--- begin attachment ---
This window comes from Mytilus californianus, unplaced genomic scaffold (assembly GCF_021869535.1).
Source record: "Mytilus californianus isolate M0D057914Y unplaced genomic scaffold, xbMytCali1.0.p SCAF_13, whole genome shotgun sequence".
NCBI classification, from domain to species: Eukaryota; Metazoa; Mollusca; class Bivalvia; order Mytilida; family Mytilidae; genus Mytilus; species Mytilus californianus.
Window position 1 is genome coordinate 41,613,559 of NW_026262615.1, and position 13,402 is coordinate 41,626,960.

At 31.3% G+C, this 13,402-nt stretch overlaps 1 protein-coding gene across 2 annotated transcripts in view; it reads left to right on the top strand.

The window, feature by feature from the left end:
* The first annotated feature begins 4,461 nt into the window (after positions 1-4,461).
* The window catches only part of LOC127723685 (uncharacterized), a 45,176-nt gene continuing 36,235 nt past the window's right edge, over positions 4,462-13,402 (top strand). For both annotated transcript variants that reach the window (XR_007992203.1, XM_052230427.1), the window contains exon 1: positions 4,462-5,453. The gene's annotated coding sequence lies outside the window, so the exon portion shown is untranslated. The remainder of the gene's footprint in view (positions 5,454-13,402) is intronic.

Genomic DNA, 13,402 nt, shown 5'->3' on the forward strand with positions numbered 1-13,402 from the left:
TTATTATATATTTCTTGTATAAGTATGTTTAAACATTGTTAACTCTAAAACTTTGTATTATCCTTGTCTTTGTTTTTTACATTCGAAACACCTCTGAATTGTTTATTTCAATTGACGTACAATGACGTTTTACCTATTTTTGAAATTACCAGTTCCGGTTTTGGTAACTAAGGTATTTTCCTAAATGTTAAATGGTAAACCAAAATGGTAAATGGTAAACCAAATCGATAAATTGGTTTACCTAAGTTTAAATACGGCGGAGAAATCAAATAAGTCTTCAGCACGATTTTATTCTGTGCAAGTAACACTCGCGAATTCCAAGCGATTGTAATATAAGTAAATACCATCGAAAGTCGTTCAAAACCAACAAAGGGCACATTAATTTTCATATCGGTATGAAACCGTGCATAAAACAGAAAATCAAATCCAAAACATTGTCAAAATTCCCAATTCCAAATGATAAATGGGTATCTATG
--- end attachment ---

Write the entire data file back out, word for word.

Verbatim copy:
This window comes from Mytilus californianus, unplaced genomic scaffold (assembly GCF_021869535.1).
Source record: "Mytilus californianus isolate M0D057914Y unplaced genomic scaffold, xbMytCali1.0.p SCAF_13, whole genome shotgun sequence".
NCBI classification, from domain to species: Eukaryota; Metazoa; Mollusca; class Bivalvia; order Mytilida; family Mytilidae; genus Mytilus; species Mytilus californianus.
Window position 1 is genome coordinate 41,613,559 of NW_026262615.1, and position 13,402 is coordinate 41,626,960.

At 31.3% G+C, this 13,402-nt stretch overlaps 1 protein-coding gene across 2 annotated transcripts in view; it reads left to right on the top strand.

The window, feature by feature from the left end:
* The first annotated feature begins 4,461 nt into the window (after positions 1-4,461).
* The window catches only part of LOC127723685 (uncharacterized), a 45,176-nt gene continuing 36,235 nt past the window's right edge, over positions 4,462-13,402 (top strand). For both annotated transcript variants that reach the window (XR_007992203.1, XM_052230427.1), the window contains exon 1: positions 4,462-5,453. The gene's annotated coding sequence lies outside the window, so the exon portion shown is untranslated. The remainder of the gene's footprint in view (positions 5,454-13,402) is intronic.

Genomic DNA, 13,402 nt, shown 5'->3' on the forward strand with positions numbered 1-13,402 from the left:
TTATTATATATTTCTTGTATAAGTATGTTTAAACATTGTTAACTCTAAAACTTTGTATTATCCTTGTCTTTGTTTTTTACATTCGAAACACCTCTGAATTGTTTATTTCAATTGACGTACAATGACGTTTTACCTATTTTTGAAATTACCAGTTCCGGTTTTGGTAACTAAGGTATTTTCCTAAATGTTAAATGGTAAACCAAAATGGTAAATGGTAAACCAAATCGATAAATTGGTTTACCTAAGTTTAAATACGGCGGAGAAATCAAATAAGTCTTCAGCACGATTTTATTCTGTGCAAGTAACACTCGCGAATTCCAAGCGATTGTAATATAAGTAAATACCATCGAAAGTCGTTCAAAACCAACAAAGGGCACATTAATTTTCATATCGGTATGAAACCGTGCATAAAACAGAAAATCAAATCCAAAACATTGTCAAAATTCCCAATTCCAAATGATAAATGGGTATCTATG